H.W. Brands, the author of this superb study, “The Zealot and the Emancipator,” has presented us with a fascinating, authoritative, carefully researched account of the activities and beliefs of two figures who might accurately be described as men who changed America; who forced Americans to examine their minds and hearts in ways that had never been demanded of them before; and who ultimately were responsible for the hard realization that the country could not exist half-slave and half-free. The zealot was John Brown. The emancipator was Abraham Lincoln.
Both of these revolutionary individuals were in agreement about the single most significant flaw of the American Experiment: they insisted, as the Constitution most certainly did not, that slavery is immoral and must be destroyed. But that was just about all they agreed upon. John Brown, unlike Lincoln, believed that God had spoken to him, had ordered him to extinguish the sin of slavery for now, for once, and for all time. And he also believed that that command meant that he must take any actions necessary to achieve that end immediately, consequences (and slave owners) be damned.
Brown was an imposing figure, physically and spiritually. He wielded an almost hypnotic power over those who heard and followed him. He was driven, and his commitment to fight for the freedom of all people was absolute. He felt that the punishments due those who refused to abandon slavery were his to determine, and those deserved punishments definitely included physical destruction and death. So this profoundly and obsessively religious man became a destroyer, a murderer. And when his raid at Harpers Ferry, a town which held a large arsenal of weapons, resulted in multiple deaths but failed miserably, he was arrested and hanged, defiant to the last. Yet he was admired, even revered, by almost everyone who knew him or knew of him. He quickly became a martyr to his sacred cause, the hero of thousands — abolitionists, folks who were impatient for the freedom ostensibly guaranteed by the Declaration of Independence and the Constitution, and, of course, virtually all African-Americans, slave or free.
But John Brown, the ultimate abolitionist, was no hero to Abraham Lincoln and his Republican party. Lincoln was furious about the Harpers Ferry attack. That spree of violence, property destruction, and death allowed proponents of slavery to label abolitionists as murderers and Republicans as their more-than-willing accomplices, accessories to murder.
The information about Brown in Brand’s work is both chilling and enlightening. The information about Lincoln, however, is more complex, stunning, and thought-provoking. Lincoln was as convinced as Brown that slavery in the south was evil. But Lincoln was a politician, a lawyer, a statesman; the Constitution and the Union were always his first priorities. He did, in fact, say that despite his fierce opposition to the institution of slavery, he would give up his fight to free the slaves if it meant he could save the Union; and he would strive for peace at almost all costs.
Lincoln was not an abolitionist. His oft-stated goal was simply to ensure that no new territory would be a slave state. He did not initially plan to immediately abolish slavery in the southern states. He felt instead that slavery would die a slow death eventually due to its inherent cruelty, its unmitigated evil. Lincoln’s beliefs and plans pleased nobody on the left (the abolitionists) or the right (the slave owners). Frederick Douglass did not trust him. Wealthy Southerners despised him. So when Lincoln won the election, but before he took office, seven rebel states had already seceded from his beloved Union.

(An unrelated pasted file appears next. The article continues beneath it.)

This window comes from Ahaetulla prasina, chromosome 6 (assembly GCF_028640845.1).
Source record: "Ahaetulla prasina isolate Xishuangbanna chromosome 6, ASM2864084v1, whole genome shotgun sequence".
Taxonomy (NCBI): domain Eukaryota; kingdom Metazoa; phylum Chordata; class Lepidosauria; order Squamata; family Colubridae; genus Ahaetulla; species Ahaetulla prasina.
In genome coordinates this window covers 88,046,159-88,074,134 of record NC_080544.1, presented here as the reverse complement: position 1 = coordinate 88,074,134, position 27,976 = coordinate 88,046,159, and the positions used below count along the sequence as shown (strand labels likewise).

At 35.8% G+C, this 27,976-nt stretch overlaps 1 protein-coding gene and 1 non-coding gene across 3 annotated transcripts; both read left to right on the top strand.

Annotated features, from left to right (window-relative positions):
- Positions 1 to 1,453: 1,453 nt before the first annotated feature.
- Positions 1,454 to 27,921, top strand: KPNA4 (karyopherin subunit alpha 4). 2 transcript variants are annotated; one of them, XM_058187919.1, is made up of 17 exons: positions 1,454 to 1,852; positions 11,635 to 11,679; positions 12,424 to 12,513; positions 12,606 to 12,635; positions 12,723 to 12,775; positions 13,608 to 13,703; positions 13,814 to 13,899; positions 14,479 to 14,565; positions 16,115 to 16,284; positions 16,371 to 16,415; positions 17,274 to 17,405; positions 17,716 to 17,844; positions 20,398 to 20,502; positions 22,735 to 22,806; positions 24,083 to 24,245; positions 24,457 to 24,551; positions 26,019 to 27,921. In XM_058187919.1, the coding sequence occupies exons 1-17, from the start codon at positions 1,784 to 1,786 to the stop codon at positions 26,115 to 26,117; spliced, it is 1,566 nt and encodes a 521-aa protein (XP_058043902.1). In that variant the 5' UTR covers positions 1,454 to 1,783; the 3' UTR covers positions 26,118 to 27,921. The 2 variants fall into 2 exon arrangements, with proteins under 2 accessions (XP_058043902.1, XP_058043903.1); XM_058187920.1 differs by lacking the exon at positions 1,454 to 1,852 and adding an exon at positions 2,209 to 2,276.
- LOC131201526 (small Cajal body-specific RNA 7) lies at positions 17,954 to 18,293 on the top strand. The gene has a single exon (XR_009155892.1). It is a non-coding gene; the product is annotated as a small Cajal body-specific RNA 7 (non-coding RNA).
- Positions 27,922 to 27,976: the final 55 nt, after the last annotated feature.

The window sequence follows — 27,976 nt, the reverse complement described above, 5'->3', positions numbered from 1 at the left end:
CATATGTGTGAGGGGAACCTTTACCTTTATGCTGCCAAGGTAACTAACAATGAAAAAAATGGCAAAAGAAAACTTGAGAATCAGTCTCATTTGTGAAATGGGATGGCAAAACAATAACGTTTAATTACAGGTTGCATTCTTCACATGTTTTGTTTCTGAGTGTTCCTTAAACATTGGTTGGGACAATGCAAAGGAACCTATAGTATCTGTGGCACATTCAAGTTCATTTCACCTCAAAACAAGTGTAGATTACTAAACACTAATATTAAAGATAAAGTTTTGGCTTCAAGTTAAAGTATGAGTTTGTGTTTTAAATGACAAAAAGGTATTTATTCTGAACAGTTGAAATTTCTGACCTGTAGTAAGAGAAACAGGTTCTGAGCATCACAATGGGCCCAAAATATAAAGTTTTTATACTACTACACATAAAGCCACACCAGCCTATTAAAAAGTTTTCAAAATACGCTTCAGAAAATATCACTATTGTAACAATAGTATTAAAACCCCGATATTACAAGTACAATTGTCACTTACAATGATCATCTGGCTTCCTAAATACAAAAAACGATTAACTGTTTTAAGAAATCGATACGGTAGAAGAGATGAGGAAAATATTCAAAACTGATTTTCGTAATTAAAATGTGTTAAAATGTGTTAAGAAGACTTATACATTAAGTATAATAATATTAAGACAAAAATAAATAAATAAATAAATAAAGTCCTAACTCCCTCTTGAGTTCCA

Still, Lincoln wanted peace above all. He put forth a plan that he thought might avoid all-out war, The government, he proposed, would buy all the slaves from the southern slaveholders at a “fair” price. Again, abolitionists were horrified and plantation owners were insulted. Then came Fort Sumpter, and America became a living hell. As the violence escalated and the South proved an incredibly difficult and stubborn foe, the president decided, finally, that the Union could not truly triumph unless slavery was immediately, totally, and unambiguously erased. Thus the Emancipation Proclamation. And with the later addition of the thirteenth and fourteenth amendments, freedom for all was now constitutionally guaranteed. The Union, with, incidentally, the huge contributions of newly freed Black soldiers, had prevailed — at the cost of 300,000 American lives.
Ironically, John Brown had been right. He had claimed all along that only bloodshed would destroy slavery. But even he had no idea that the horrendous amount of blood shed would far exceed his own dire expectations. And Lincoln, the man of peace, compromise, and patience, would prove to be, in a sense, the primary instrument of the violence and destruction that Brown prophesied.
Yet try as we might to imagine other solutions to the horrendous problems Lincoln faced and the terrible but probably inevitable solutions he finally decided upon, we cannot — to this day — think of any other actions or choices that were realistically available to him. In “The Zealot and the Emancipator,” Brands presents the portraits of these two giants, Brown and Lincoln, in such stark and affecting terms that we cannot help but be moved and jarred by this story of their lives, their times, their beliefs, and their deaths. We might all profit from careful consideration of those lives and the laws and conditions which defined them and shaped their identities and destinations.
Review by Jack Kramer. Please note: This review first was posted on Bookreporter.com.